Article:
A Commitment to Serve
Story by Mass Communication Specialist 2nd Class (SW) Kyle Hafer
MILLINGTON, Tenn. – People can give back to their community in many ways such as charity, volunteer work or public service, but for some that’s not enough. These people are part of a small populous. In fact, they are less than one percent of Americans who are actively serving in the military, according to surveys done by the Department of Defense Joint Advertising and Marketing Research Service. They’re active duty military members and only a fraction of them are recruiters.
Statistically Michael Gehringer is a rare breed. He’s a Navy Recruiter who calls Tennessee home despite being born a bit further north of the state. “I didn’t grow up here as much as grow old here,” said Gehringer. “I grew up in a small community called Painesville, near Cleveland Ohio. I moved to Tennessee at 17 years old, and I’ve lived here ever since.”
Gehringer became a Memphis police officer in 2001, but over the years he looked for other ways to be involved in the community. With the help of his local recruiting station in 2013, he enlisted in the Navy Reserves to be a master-at-arms, which is the Navy’s version of military police.
Gehringer had over a decade of experience as a civilian police officer, so he was bringing “real-world” experience to the Navy. Naturally he excelled at his job and earned the rank of Petty Officer 1st Class in less than five years. During his first assignment, Gehringer trained reserve master-at-arms in shooter scenarios, knife attack defenses, building clearance and emergency driving, preparing them for drill duty and deployments.
“I’ve always felt the best way to learn something is to teach it,” said Gehringer. “Giving back in the Navy security forces unit helped me to hone my skills in local law enforcement. I would like to think that it helped the Navy by sending master-at-arms to the field who were prepared for their duties.”
From Sea Service to Shore Duty, Coming Full Circle
Gehringer completed his four-year reservist tour in training and took follow on active duty orders to be a full-time Navy recruiter at Navy Talent Acquisition Force Mid-South.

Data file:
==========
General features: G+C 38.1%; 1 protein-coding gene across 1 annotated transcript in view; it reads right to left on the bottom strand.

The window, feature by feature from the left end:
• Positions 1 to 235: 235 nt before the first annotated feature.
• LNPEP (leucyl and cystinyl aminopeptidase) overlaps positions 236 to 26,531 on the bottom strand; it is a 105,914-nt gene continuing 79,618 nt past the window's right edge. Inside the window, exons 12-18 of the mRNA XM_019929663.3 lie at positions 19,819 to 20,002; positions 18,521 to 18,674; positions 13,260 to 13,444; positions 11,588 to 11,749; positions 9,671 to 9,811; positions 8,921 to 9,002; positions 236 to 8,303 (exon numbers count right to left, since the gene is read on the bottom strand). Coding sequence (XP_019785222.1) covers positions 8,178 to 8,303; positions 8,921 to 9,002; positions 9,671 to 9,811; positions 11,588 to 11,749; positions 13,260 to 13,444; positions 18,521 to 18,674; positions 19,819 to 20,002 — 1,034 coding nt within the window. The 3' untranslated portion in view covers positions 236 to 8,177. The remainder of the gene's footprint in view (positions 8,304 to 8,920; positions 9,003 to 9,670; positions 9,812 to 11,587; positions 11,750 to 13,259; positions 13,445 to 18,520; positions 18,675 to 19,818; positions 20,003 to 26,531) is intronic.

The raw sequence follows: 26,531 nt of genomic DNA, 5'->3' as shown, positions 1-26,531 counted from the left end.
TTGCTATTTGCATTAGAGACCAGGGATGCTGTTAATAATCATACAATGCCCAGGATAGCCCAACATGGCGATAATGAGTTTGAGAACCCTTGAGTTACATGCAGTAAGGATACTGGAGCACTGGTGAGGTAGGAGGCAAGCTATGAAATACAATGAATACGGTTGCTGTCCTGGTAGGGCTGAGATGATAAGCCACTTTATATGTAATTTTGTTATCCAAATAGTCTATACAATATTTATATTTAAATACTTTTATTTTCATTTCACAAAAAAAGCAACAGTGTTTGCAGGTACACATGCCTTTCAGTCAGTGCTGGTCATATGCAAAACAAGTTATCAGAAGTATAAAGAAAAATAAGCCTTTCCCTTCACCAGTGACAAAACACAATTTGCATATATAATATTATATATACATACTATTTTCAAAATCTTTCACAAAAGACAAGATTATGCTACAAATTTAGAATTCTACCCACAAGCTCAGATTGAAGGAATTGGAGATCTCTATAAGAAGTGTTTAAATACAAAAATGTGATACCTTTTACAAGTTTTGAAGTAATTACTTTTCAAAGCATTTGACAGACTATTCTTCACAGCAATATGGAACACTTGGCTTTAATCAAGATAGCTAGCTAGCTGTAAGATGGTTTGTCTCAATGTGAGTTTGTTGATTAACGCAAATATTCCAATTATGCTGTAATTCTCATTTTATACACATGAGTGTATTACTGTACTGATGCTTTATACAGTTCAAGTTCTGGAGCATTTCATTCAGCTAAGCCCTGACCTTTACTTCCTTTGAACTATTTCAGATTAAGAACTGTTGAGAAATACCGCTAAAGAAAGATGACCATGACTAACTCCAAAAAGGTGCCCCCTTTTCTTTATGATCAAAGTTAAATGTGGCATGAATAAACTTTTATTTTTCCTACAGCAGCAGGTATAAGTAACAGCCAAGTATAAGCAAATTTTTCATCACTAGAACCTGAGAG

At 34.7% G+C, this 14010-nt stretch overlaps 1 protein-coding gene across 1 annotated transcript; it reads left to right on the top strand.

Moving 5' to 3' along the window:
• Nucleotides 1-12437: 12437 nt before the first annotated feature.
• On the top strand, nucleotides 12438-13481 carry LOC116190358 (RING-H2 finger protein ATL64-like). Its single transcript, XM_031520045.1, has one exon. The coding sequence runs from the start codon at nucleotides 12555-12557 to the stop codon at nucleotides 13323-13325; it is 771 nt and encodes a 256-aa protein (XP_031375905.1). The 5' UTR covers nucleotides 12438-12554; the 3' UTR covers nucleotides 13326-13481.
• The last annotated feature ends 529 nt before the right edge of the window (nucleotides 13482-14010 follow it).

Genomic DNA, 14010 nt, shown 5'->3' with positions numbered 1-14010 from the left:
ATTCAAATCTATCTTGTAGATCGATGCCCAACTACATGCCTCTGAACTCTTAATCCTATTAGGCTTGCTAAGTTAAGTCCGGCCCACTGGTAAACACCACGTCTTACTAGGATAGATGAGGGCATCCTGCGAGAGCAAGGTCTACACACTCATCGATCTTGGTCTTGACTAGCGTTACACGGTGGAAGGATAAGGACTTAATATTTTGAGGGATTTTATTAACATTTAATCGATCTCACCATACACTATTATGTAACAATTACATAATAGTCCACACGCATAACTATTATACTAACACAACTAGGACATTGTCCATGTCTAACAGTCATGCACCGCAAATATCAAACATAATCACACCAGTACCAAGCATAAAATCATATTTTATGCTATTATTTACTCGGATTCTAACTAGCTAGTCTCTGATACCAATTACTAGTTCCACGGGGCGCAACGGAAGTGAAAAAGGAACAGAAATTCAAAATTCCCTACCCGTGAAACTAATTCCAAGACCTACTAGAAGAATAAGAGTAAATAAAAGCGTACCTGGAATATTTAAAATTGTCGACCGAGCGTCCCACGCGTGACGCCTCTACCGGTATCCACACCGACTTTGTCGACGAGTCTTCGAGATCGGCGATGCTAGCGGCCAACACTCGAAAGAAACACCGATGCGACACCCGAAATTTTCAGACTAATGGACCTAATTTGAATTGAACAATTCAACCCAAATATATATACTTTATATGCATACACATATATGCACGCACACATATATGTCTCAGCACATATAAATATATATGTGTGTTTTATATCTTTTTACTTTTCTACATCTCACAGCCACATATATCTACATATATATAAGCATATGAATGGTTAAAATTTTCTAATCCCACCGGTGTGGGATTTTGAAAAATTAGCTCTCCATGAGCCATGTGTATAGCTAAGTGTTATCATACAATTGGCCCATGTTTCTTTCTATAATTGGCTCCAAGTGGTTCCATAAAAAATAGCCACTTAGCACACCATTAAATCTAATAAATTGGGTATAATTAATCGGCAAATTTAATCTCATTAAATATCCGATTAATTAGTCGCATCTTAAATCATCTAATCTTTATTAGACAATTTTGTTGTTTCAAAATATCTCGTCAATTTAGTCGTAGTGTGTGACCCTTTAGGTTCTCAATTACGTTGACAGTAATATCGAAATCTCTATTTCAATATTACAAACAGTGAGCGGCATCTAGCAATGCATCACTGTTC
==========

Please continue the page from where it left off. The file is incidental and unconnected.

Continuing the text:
“After serving as a police officer for 16 years, these orders allowed me to be more involved with my family,” said Gehringer. “Although I was alright with the consequences and dangers of my job, my family was more comfortable with me serving as a recruiter verses as a police officer.”
Gehringer lives in in Bartlett which is a part of Shelby County. Though he commutes to work in Memphis, his stomping grounds for recruiting include much of the Shelby and Tipton County areas.
“I became a recruiter because it was my way to give back to my country and my community at the same time,” said Gehringer. “I have the ability to help get good quality people, from all walks of life, a career in the Navy. Additionally, I have been able to give those that want to continue to serve their lives back as Sailors.”
Gehringer is not the average Navy recruiter. Referred to as a “prior service recruiter” his specialty has been helping veterans join the U.S. Navy. He is there to guide these veterans back into service.
“The Navy truly is a great place to be,” said Gehringer. “In nearly all the cases I have experienced, or personally observed, there is something in place for the Navy to take care of its Sailors. Whether it be financial aid for college, job security, housing, food, camaraderie, or dealing with the difficulties that come our way, someone is there to have your back. As a prior service recruiter, I constantly hear stories from veterans talking about civilian life difficulties and lack of the aforementioned things that the Navy is ready to provide in an instant.”
A Deeper Way to Serve
Gehringer is no stranger to connecting to others. He often travels around the Somerville, Eads, and Moscow areas searching for Civil War artifacts with his medal detector. “I’ve met a lot of people doing this as a hobby,” said Gehringer. “Being out in the country in touch with nature and seeking out local history is peaceful. It’s very exciting when I find something like a civil war bullet, army horse equipment and I even found a Kentucky-stamped Confederate Army Officers uniform button.”
Time spent in the country gives Gehringer a chance to decompress and grow in his spiritual walk. He’s an active volunteer at his church, teaching classes and working as an associate pastor.
“The Navy has allowed me to complete a Bachelor’s in Theology and a Master’s degree in Christian Apologetics from Liberty University, utilizing the tuition assistance benefit program,” said Gehringer. “With a desire to work diligently, and serve others. I am now serving as a deacon and teacher at Crossroads Baptist Church. If it wasn’t for the Navy I would have never been disciplined enough to pursue these things that are now my heart’s desire.”
Gehringer said recruiting has been a blessing to say the least. He’s been able to give back to the place he calls home, and has expressed his hope that other Sailors will return home to give back to their communities the same way he has.
“I’ll be turning 37 in July, and I’ve spent two decades in the Memphis area living, serving, and securing,” said Gehringer. “I’ve met some wonderful people in the area, I met my wife, raised my children, learned about Jesus, worked two careers, and buried my parents here. This is my home.”
Gehringer plans to retire from the police force and continue his Naval career.
For more news from Commander, Navy Recruiting Command, visit us on the web, www.navy.mil/local/cnrc/; on our YouTube channel, U.S. Navy Recruiter and on Facebook, www.facebook.com/NavyRecruiting.